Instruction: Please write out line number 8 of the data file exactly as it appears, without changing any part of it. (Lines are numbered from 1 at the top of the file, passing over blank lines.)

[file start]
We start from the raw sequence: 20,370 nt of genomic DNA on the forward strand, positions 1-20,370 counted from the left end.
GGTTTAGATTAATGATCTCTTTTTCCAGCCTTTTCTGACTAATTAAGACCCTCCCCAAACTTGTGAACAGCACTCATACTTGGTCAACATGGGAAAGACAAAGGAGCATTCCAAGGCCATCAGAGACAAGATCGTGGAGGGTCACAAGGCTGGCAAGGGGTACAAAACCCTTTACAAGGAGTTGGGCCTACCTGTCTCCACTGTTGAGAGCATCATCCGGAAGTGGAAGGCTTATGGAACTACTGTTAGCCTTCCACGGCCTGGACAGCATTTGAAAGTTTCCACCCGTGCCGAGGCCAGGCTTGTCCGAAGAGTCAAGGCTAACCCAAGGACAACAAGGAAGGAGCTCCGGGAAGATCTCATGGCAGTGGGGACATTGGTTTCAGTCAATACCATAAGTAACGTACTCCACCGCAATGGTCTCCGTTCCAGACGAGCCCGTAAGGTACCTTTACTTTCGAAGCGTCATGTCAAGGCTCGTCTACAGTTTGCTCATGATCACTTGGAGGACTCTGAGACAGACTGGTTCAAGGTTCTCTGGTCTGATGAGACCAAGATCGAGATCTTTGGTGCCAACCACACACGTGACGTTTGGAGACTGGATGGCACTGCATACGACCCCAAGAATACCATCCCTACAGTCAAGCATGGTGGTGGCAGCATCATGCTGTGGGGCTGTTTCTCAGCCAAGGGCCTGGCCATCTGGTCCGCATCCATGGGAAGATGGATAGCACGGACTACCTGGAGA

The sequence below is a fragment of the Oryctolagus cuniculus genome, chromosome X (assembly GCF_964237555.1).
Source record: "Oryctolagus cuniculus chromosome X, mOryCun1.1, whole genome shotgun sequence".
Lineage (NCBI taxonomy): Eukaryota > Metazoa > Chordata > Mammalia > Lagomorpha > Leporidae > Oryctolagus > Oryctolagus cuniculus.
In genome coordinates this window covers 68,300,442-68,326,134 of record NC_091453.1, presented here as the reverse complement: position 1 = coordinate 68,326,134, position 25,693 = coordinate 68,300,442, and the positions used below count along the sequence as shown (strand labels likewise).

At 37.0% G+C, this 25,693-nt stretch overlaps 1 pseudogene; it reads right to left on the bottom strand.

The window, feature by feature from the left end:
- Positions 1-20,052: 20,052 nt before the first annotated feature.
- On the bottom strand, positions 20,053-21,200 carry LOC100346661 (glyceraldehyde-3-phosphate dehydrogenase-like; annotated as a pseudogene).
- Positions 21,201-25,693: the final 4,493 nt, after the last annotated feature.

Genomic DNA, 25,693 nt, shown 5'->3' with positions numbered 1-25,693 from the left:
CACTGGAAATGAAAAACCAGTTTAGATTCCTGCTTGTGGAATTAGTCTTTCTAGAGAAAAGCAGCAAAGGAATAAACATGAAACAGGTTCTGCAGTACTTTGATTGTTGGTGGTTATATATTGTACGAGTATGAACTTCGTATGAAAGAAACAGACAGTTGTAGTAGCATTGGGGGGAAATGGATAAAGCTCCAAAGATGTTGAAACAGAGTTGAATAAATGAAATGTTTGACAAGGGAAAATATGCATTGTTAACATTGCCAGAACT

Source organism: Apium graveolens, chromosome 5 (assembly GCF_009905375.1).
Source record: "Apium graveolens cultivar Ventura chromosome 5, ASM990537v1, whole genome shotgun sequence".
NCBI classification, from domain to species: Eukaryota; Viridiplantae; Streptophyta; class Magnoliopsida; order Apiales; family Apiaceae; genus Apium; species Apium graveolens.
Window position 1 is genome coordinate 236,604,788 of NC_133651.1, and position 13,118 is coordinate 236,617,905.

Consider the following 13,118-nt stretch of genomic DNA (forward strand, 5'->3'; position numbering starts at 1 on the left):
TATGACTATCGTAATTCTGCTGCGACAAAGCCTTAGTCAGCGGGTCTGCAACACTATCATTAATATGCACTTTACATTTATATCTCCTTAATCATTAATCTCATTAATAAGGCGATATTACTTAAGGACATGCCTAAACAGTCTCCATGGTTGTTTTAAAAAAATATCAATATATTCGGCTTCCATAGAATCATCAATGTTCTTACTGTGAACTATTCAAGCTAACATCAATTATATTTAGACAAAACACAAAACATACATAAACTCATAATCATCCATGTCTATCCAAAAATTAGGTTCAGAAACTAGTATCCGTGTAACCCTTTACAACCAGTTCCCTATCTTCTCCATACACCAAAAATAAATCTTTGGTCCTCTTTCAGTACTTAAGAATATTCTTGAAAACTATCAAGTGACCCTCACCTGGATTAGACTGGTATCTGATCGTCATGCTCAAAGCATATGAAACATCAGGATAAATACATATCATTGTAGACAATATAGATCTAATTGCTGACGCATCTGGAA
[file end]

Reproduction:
The window, feature by feature from the left end: